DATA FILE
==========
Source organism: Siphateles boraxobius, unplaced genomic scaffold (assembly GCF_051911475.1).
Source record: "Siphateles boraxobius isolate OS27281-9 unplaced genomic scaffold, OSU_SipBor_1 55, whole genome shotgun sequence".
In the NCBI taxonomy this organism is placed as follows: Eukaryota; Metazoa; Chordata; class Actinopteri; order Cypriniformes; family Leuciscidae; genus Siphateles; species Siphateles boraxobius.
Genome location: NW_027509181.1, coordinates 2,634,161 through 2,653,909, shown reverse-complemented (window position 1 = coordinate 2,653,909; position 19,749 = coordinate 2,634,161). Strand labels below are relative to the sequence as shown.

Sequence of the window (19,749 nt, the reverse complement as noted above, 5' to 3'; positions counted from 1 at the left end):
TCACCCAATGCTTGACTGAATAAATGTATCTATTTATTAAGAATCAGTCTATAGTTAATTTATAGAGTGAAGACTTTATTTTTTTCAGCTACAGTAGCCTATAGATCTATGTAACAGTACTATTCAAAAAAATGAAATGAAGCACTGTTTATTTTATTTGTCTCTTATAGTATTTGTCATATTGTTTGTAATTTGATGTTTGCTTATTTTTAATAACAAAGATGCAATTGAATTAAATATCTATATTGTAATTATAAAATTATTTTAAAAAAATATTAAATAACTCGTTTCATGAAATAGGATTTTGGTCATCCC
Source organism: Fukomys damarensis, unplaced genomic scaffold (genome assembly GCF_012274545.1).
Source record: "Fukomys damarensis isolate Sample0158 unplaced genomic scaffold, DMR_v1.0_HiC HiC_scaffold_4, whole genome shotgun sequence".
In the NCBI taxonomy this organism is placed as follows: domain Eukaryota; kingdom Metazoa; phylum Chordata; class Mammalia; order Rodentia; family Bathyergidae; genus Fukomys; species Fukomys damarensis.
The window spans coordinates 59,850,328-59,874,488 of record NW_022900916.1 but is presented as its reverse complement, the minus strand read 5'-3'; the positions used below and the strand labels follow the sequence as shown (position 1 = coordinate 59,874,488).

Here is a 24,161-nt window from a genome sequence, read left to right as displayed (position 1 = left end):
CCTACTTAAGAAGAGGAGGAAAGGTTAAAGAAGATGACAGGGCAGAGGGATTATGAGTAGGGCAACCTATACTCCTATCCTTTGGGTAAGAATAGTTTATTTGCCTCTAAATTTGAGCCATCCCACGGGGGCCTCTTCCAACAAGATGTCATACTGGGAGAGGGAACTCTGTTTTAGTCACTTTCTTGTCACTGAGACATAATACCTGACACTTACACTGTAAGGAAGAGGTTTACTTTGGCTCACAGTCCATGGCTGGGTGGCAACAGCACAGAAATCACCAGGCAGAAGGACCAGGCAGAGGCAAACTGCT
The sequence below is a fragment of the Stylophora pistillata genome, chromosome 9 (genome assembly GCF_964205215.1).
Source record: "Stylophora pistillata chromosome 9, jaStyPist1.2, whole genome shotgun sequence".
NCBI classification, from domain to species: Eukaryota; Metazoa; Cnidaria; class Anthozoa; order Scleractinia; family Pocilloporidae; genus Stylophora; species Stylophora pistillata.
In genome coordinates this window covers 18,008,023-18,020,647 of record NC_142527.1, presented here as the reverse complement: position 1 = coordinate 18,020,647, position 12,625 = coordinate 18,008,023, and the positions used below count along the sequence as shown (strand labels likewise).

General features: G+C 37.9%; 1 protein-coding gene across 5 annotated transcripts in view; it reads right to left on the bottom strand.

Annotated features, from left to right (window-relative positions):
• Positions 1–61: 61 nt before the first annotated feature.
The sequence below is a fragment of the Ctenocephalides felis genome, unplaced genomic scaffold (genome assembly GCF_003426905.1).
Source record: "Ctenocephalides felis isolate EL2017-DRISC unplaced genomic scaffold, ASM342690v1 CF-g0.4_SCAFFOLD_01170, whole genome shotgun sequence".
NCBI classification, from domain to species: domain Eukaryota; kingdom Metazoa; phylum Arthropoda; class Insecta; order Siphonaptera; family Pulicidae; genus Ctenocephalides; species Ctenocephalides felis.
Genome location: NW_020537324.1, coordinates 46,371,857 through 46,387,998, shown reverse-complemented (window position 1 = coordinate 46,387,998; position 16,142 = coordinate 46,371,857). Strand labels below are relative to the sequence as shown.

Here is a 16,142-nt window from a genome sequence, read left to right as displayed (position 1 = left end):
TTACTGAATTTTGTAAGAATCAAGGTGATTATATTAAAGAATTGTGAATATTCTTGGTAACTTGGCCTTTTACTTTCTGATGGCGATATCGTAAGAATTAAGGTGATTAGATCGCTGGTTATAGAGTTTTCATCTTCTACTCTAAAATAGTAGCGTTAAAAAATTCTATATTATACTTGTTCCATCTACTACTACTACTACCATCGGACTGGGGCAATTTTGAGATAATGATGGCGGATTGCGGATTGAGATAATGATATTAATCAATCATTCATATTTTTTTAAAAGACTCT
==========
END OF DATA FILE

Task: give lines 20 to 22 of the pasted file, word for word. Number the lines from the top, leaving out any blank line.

The sequence below is a fragment of the Ctenocephalides felis genome, unplaced genomic scaffold (genome assembly GCF_003426905.1).
Source record: "Ctenocephalides felis isolate EL2017-DRISC unplaced genomic scaffold, ASM342690v1 CF-g0.4_SCAFFOLD_01170, whole genome shotgun sequence".
NCBI classification, from domain to species: domain Eukaryota; kingdom Metazoa; phylum Arthropoda; class Insecta; order Siphonaptera; family Pulicidae; genus Ctenocephalides; species Ctenocephalides felis.